analysis of multiple studies on a topic
a well-supported testable explanation about broad patterns in the natural world that is confirmed/ supported by observations, facts, supported hypotheses, & inferences
a repeatedly observed/ confirmed phenomenon
-the collection of biochemical reactions in an organism that contributes to its life
- meta= change, bolus= body
traits that are reduced over time, and no longer retain their primary function (still present in related lineages)
-Shared similarities between species due to common ancestry
- ex: bat wing, mouse forelimb, human arm
-similar structures due to evolutionary processes, not shared ancestry
- ex: bat wing, butterfly wing, bird wing
the petrified remains or impression of a prehistoric organism
what is life?
-responds to environment
- growth and reproduction
- evolution ( all life can evolve (as a group) )
what was seen in the natural world that led to a number of people to consider evolution of life?
Patterns seen in the natural world led to a number of people to consider evolution of life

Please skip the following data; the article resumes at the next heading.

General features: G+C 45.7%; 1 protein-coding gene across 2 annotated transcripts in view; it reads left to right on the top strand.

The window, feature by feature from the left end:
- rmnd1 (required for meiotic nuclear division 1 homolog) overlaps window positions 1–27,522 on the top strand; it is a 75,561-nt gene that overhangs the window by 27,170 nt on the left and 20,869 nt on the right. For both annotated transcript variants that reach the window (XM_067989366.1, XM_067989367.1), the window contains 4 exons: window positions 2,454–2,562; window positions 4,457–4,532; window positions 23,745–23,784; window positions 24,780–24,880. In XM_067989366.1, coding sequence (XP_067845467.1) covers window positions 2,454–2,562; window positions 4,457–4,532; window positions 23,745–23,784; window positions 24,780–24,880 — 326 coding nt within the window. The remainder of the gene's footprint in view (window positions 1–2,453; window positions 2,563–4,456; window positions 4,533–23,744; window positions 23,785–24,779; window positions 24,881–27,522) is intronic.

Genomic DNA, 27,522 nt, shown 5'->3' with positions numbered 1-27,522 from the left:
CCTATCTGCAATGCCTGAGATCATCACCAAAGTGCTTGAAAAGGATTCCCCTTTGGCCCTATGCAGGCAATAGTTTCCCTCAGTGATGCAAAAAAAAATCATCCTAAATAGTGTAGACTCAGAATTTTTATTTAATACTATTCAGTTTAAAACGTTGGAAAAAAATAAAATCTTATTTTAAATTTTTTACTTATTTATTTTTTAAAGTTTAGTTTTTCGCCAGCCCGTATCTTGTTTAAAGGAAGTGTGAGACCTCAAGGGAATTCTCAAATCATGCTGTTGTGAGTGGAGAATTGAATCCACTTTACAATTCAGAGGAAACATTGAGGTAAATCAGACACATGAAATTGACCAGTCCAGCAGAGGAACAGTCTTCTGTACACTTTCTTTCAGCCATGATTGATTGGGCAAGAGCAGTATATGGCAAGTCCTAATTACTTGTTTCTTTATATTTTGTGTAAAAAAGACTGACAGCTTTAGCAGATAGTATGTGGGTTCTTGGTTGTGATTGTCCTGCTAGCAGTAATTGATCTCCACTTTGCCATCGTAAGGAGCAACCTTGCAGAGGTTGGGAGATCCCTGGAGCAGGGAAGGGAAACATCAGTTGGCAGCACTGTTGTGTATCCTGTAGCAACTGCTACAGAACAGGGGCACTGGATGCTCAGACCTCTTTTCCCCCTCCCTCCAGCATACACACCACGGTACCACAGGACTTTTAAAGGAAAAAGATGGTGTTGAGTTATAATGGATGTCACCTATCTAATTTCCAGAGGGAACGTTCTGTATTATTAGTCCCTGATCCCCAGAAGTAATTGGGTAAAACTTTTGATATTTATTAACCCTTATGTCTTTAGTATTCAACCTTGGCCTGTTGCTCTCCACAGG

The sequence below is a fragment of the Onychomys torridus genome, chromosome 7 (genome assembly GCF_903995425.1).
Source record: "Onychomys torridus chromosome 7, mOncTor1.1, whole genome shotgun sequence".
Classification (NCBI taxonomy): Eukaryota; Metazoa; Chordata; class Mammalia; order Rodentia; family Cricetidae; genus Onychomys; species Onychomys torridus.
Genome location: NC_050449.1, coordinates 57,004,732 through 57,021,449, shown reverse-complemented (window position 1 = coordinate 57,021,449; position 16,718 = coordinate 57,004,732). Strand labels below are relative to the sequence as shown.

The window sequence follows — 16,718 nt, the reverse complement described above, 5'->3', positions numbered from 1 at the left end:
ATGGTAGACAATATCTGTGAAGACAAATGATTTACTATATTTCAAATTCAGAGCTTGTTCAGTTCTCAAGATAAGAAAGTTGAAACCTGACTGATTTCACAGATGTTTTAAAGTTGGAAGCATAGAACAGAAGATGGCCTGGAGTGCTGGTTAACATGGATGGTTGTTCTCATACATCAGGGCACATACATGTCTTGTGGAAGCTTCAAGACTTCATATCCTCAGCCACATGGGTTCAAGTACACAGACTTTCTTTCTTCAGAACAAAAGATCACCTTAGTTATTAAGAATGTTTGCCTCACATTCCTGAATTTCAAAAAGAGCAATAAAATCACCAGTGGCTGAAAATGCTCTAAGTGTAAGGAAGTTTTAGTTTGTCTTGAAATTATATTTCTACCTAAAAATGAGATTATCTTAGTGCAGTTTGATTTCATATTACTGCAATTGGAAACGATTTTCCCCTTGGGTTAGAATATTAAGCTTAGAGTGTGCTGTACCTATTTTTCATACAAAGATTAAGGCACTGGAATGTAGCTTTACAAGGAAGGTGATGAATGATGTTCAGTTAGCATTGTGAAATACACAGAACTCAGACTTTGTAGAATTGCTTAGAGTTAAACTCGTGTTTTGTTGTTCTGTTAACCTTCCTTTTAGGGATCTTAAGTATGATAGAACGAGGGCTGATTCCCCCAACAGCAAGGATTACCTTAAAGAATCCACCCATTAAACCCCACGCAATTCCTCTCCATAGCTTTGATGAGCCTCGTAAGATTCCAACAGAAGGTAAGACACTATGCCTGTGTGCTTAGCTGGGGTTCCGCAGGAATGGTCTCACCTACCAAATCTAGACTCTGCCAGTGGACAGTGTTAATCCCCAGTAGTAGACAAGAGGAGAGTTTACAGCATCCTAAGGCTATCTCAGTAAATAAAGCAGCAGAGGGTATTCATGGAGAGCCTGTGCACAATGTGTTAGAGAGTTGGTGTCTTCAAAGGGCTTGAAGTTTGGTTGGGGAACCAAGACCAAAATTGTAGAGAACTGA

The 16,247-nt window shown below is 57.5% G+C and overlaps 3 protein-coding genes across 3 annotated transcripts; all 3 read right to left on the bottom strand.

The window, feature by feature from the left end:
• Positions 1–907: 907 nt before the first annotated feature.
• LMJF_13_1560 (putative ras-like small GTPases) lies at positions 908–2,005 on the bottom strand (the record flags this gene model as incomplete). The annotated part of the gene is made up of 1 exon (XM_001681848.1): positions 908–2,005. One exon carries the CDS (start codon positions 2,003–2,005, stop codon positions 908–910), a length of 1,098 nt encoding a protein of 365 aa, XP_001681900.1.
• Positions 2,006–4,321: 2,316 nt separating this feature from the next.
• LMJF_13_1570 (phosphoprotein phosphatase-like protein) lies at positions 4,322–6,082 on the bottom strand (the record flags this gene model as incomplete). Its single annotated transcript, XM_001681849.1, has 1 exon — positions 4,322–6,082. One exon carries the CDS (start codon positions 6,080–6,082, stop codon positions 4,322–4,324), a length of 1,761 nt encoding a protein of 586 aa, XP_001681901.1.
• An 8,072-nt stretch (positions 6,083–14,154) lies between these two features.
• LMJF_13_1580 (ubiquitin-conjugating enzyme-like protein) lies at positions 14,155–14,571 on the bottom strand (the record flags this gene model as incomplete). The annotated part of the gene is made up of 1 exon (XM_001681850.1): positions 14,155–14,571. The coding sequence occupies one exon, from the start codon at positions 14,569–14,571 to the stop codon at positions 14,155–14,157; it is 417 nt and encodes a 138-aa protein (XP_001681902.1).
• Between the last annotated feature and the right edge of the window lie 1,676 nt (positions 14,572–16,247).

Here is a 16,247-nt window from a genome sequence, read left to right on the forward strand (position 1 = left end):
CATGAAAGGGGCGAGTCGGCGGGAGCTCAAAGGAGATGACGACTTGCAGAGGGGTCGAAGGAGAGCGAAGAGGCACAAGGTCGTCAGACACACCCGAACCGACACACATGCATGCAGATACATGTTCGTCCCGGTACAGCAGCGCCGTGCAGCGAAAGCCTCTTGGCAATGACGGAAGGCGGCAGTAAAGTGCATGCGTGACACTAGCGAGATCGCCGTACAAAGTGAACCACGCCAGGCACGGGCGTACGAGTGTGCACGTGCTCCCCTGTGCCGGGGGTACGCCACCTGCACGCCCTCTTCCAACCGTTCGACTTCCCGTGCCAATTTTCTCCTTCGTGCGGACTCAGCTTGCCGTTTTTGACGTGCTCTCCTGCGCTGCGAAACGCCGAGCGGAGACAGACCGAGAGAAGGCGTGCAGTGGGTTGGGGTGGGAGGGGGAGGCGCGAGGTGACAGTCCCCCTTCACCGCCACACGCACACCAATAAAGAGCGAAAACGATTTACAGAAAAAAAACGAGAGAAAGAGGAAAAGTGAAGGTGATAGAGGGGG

Who are some key figures who proposed processes to explain the patterns seen ?
- Jean Baptise Lamarck
- Charles Darwin
- Alfred Russell Wallace
Direct Observations of evolution
- antibiotic resistance in bacteria
- pesticide resistance in crop pests
- changes in genetic disease prevalence across human populations
- rapid shifts in morphology and behavior of natural populations due to land use and climate change
-continued evolution in modern humans
Evolution as Theory
well documented support for hypotheses to explain the diversity of life on earth
-homologies and homoplasies(analogies)
- fossil record: discovery of transitional forms and testing of hypotheses using extant species
-experimentation: quasi- experimental studies and manipulative experiments
3 key properties to life
- processes information
- all life is made up of cells
- single-celled to multicellular